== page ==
At the beginning of last year, Harper-Jones released ‘Breathe’ as her debut single – a quietly humming beauty of a song that reluctantly steps back to find space from an all-encompassing relationship, and recalls the candour of both Joni Mitchell and Tracy Chapman. The likes of Clash and The Line of Best Fit began spotlighting her music (with the latter calling her “striking and self-assured”) and an accomplished debut EP followed with ‘Breathe’ as its title track. Then, after playing her first ever live solo show, the pandemic hit. “Everything got shut down, so I kind of started from scratch again,” she explains. “I’m glad about that, and I think I really benefited from a year of space to really think about what I wanted to write about.”
And the result of this year of reflection, Harper-Jones’ forthcoming EP ‘While You Lay Sound Asleep’ builds upon these foundations. Produced by Luke Smith (Foals, Depeche Mode) and recorded with members of new wave jazz group Ezra Collective, it pairs the artist’s knack for emotional rawness with experimental flourishes of strings, and darker explorations still. Co-written with Adele collaborator Eg White, ‘Want Me’ details the ways in which we change ourselves; “the idea of being a jigsaw piece,” she adds, “and trying to push yourself into this hole. But you don’t need to abandon yourself to be chosen by somebody, and if you do… they’re not your person.” For ‘Never Had You’, Harper-Jones decamped to Keaton Henson’s house, where they wrote together just before lockdown. “I used to do a lot of things that would keep me safe, but I didn’t really feel like I was living or feeling to a capacity that is enjoyable,” she says, expanding on the song. “I wrote that song as a sly dig at somebody I met who I thought was emotionally unavailable,” she laughs, “and then six months later I was like, oh no, it’s about me!
The title, she adds, refers to exploring the various ways in which the musician has woken up to certain aspects of their life. “I love psychology a lot, and understanding humans,” she says. “I would start writing a song about something people do that I find interesting, and afterwards I’d be like, fucking hell, that’s me, and I need to change something.” The release’s closer ‘Lonely’ cuts particularly close; drawing on the vintage soul sounds of her childhood and skewing them with twinkling, futuristic autotuned choruses. ““Maybe I’m scared of being lonely, I’ll let anybody hold me,” she sings, recounting the lyrics. “Urgh, so gross! I just want to shake myself – or give myself a hug. You don’t need to seek out company that doesn’t want to get to know you and is just there to use you.”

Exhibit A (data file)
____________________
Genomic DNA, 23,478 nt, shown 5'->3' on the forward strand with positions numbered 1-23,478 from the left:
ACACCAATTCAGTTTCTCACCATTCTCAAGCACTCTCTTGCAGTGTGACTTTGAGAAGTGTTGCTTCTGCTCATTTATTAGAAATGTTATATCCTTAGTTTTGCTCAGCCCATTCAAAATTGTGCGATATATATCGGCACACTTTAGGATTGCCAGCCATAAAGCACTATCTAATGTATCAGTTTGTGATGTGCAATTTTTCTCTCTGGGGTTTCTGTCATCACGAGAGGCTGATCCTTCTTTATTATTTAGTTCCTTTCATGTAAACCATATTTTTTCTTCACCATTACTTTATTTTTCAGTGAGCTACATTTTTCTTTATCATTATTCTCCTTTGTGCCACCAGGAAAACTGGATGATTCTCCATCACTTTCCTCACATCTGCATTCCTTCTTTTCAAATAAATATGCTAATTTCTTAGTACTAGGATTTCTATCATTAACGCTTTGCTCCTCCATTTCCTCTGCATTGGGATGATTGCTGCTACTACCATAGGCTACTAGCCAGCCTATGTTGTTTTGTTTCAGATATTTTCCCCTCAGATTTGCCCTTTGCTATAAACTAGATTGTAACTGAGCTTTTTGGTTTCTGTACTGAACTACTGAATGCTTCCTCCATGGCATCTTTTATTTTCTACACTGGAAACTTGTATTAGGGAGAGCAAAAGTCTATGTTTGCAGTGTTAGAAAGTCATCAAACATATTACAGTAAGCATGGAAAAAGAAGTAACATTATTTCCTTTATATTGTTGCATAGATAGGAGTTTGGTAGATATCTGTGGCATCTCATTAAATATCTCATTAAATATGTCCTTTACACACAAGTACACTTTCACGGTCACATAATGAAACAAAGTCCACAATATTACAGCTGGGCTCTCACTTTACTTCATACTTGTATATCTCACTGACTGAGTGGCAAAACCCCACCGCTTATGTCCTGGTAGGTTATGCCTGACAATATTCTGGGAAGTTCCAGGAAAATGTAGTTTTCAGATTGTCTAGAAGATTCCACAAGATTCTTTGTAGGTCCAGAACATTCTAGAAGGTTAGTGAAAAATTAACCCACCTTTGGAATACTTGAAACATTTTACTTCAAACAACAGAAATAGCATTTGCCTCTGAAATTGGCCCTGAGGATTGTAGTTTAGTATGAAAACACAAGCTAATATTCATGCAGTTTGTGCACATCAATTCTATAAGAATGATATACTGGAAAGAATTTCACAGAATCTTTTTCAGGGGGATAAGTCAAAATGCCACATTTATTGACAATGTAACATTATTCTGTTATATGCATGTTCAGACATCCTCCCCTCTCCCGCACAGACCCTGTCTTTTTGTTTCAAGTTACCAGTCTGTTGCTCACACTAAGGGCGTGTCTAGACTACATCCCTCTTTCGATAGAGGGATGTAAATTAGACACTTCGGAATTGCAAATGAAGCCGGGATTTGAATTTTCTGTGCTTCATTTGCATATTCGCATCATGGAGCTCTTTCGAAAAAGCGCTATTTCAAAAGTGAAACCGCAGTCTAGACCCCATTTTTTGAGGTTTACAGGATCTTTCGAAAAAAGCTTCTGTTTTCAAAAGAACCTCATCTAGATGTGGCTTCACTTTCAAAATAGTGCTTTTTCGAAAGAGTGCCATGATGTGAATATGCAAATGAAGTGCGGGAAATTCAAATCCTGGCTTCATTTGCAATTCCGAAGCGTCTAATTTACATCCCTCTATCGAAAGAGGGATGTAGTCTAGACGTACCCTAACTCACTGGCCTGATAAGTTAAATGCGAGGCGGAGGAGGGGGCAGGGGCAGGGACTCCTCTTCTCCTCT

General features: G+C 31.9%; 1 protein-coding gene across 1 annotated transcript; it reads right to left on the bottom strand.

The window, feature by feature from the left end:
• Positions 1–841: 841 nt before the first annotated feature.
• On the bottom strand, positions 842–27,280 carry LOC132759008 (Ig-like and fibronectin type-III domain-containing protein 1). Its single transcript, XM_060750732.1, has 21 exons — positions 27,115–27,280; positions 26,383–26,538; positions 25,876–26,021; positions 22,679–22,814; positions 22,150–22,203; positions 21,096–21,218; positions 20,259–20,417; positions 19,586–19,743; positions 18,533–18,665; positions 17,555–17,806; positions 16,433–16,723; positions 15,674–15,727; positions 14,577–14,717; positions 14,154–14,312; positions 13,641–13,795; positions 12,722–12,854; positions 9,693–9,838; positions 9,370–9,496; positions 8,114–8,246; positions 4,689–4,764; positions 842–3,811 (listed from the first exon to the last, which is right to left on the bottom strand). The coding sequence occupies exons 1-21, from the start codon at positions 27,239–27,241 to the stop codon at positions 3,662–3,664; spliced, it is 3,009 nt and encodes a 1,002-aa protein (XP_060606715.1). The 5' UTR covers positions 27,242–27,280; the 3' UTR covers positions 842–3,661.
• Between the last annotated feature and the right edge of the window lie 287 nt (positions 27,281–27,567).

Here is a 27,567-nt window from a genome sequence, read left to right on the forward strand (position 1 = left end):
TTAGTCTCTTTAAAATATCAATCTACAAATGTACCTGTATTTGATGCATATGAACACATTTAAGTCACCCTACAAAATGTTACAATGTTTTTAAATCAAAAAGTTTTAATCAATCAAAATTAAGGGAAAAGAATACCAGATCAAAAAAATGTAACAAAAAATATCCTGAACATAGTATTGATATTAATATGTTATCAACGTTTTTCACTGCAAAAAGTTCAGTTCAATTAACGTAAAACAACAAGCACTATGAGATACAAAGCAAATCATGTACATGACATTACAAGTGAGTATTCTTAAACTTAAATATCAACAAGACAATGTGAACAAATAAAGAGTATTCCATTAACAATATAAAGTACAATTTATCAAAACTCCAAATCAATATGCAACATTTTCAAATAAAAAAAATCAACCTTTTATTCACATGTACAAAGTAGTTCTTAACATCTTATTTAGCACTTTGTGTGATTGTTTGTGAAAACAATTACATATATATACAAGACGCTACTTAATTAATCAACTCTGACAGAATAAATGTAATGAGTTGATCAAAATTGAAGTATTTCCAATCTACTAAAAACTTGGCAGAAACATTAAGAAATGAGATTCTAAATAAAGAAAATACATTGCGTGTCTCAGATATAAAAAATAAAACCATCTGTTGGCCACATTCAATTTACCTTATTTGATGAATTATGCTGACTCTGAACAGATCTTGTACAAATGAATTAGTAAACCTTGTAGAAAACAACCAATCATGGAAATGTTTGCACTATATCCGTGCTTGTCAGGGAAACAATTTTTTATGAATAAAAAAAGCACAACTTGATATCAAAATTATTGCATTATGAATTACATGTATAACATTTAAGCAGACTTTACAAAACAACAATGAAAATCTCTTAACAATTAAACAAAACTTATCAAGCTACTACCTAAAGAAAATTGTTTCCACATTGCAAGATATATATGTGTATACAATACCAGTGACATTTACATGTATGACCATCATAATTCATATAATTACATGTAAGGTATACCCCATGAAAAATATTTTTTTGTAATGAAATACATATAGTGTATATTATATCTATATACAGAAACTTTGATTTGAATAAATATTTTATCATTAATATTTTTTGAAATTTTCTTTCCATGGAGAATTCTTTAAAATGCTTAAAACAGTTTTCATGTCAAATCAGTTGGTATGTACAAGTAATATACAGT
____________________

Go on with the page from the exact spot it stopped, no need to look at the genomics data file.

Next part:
Filled with starkly honest lyrics that tap into obsession, infatuation, and the unhealthy behaviours that come with the territory, it’s the Manchester musician’s most exposed writing yet. “I don’t will myself to cry when I write, but with particular lines I get emotional, and I keep them – and those are always the lines that get other people. It’s magic, and so connecting when I hear myself in the music of others,” she says. “It’s like someone’s sat next to you saying it’s ok to feel that way as a human. I hope that my music can be that for someone else too”
And these are the lines that Harper-Jones hopes that ‘While You Lay Sound Asleep’ might wake her listeners up, too – or at least, help us to feel less alone in those flawed moments we all stumble into.